Birds. They’re a part of our every day life. They greet us in the morning with their cute little chirps (or maybe their annoying, never ending cries). They fly above us and we search the trees to spot them or their nests and those precious eggs. Sometimes they poop on us. Birds are these fascinating creatures because they can fly… and we can’t. But also because they come in such variety and color that it’s fun to see how many different species we can spot.
Colorado has a ton of birds – just check out Colorado’s bird Wikipedia page to browse the list of over 500 species found here. Intimidated? I definitely was. I am in no way a bird expert, I just like looking at them. So in order to have a somewhat decent post about all the birds I’ve loved seeing over the years here, I used information from Birds of Colorado Field Guide which is a book you can find free at your library. All quotes below are from that book. All images are either taken from me or are free for use, linked at the end.
Ok, so I’ve seen many birds while living in Colorado. Some are not as interesting as others. If you’ve lived in Colorado for even just a week you’ve probably seen a Red-winged Black Bird or the Black-billed Magpie. These birds are all over the place, which generally makes me like them less and feel less excited when I see one. But they still deserve a minor shout out for finding their niche in the world. With that said, I generally prefer brighter colored birds like the American Goldfinch. I’ve been seeing these birds at my parents’ house recently and I love watching them. It’s their bright yellow bodies that really make me smile. The fact that nature and evolution decided that bright yellow feathers meant survival is incredible to me. Also, I like that we can attract them to our yards with bird seed and water.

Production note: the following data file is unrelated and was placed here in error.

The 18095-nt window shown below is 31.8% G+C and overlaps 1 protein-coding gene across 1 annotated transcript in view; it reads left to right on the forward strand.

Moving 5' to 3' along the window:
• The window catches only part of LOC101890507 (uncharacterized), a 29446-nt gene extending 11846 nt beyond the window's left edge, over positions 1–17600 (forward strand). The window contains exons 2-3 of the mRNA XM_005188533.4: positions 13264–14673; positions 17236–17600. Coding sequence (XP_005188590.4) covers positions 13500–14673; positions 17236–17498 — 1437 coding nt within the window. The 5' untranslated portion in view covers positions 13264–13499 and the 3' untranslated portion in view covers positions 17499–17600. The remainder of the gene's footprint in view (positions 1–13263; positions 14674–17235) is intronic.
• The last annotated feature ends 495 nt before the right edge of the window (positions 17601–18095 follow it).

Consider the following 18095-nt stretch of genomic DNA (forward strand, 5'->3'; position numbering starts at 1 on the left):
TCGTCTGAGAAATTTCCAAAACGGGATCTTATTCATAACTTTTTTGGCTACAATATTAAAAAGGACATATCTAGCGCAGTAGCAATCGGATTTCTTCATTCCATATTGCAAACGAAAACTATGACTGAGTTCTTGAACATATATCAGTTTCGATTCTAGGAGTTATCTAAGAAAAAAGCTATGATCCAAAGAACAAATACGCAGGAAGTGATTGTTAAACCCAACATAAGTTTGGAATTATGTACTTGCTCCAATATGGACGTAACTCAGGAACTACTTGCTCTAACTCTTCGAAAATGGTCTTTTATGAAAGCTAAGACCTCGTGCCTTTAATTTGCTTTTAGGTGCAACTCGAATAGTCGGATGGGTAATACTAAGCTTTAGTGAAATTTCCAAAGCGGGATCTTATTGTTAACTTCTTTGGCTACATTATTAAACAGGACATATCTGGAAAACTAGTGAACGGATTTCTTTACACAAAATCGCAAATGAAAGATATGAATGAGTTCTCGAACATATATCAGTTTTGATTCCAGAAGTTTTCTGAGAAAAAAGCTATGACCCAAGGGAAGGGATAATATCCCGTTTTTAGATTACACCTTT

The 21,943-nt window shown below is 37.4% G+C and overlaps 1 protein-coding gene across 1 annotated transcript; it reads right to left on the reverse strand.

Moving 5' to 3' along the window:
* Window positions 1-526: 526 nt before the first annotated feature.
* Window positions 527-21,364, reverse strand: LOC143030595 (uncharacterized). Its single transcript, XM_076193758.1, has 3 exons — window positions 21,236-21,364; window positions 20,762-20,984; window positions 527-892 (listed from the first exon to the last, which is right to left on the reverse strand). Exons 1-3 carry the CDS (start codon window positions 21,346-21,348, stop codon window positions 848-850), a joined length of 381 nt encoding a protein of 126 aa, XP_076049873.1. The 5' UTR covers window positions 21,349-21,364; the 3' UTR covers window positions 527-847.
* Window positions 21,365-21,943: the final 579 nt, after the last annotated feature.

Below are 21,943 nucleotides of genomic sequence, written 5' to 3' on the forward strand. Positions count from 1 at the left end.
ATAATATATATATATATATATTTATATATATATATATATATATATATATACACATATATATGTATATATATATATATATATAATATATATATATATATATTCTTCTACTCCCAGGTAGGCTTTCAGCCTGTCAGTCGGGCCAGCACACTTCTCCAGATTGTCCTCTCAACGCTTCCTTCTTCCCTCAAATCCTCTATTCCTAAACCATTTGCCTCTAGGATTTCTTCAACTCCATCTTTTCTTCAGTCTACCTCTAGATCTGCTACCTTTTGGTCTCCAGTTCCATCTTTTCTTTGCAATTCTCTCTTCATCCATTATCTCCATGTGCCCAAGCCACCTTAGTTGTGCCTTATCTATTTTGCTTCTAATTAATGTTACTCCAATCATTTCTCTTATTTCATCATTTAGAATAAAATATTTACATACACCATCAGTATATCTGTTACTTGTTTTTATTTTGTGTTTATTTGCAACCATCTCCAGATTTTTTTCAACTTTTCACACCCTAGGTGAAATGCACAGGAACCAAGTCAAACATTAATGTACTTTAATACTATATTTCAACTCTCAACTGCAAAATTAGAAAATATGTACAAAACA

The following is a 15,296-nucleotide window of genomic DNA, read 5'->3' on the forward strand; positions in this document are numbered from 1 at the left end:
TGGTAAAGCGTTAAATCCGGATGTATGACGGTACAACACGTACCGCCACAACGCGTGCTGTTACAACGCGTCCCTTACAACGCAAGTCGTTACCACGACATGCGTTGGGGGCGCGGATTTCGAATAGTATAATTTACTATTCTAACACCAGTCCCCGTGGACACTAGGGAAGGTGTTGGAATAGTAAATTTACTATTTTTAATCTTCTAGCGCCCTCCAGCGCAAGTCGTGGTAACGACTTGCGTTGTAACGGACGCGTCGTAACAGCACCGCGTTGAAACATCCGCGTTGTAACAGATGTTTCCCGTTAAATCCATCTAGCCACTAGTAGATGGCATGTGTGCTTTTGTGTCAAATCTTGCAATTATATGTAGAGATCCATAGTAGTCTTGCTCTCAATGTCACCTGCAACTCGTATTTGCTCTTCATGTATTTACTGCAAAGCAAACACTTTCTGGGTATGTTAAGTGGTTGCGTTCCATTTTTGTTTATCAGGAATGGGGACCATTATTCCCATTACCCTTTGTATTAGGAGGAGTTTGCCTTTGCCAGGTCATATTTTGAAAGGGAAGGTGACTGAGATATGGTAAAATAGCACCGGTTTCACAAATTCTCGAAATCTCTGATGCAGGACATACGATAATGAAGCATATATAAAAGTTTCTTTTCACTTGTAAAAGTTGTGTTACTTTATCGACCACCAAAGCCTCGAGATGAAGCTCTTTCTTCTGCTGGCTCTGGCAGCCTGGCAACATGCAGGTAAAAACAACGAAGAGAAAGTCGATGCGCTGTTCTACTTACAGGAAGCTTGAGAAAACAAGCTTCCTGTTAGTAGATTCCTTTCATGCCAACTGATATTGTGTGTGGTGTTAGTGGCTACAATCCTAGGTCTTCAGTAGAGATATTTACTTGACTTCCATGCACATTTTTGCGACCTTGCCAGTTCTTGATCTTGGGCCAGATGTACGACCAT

While not bright yellow, Elisabeth recently spotted a wood pecker in the tree across from our balcony. I think it was a Hairy Woodpecker but it’s hard to be sure because the little guy preferred the side of the tree we couldn’t really see. We definitely heard him though and caught glimpses. Let’s assume it was a Hairy Woodpecker, did you know that they are “responsible for eating many destructive forest insects?” How awesome is that. Beware pine beetle, this bird is coming for you! (I don’t actually know if this woodpecker eats pine beetles, but I definitely hope so.)
I’ve also been lucky enough to see a White-tailed Ptarmigan in the wild when I was hiking Mt Ida years and years ago in the Rocky Mountains (see first picture). I almost didn’t spot it because it blended in so well with the rock, but I’m so glad I did. I’ve never seen one since. Perhaps it’s time to get myself back to Mt Ida. The National Park Service has an article about this bird from July 2020. Not surprisingly, this bird is under review for protection because of its dwindling numbers. Less snow and warmer days coming earlier cause the ptarmigan to not change from its winter white to its camouflage brown quickly enough and it is more at risk of getting eaten from predators. It breaks my heart that global warming causes so many species to suffer.
I’ve also seen a bird of prey in a pine tree near my apartment. I can’t even start to guess what kind it was though, my eyes weren’t good enough to spot all the details. But I’ve seen three birds of prey flying around in circles over the park last year, you could hear their quintessential call. And of course there’s my hummingbird feeder which has attracted a whopping one hummingbird. But in the past, with previous feeders and in previous locations, I’ve seen many hummingbirds, the Broad-tailed Hummingbird most frequently. They also have their classic sound, although I imagine it’s the sound of their wings that we’re always hearing. Ze Frank did an interesting YouTube video about hummingbirds you should check out to learn all about this fascinating little creature.
I really enjoyed flipping through the Colorado bird book and browsing through random websites. I got to see birds I had never seen before or didn’t know lived in Colorado like the Cedar Waxwing with its masked face and bright yellow tail or the Bearded Kingfisher with its large messy head. You know I’m gonna be on even more of a lookout now for all the species. Special mention to the snowy egret with its striking yellow feet and the American White Pelicans with their up to 9 foot wingspan (you can see these around Washington Park). Whatever birds you end up seeing here, I hope you take a moment to study and appreciate them. They’re pretty neat.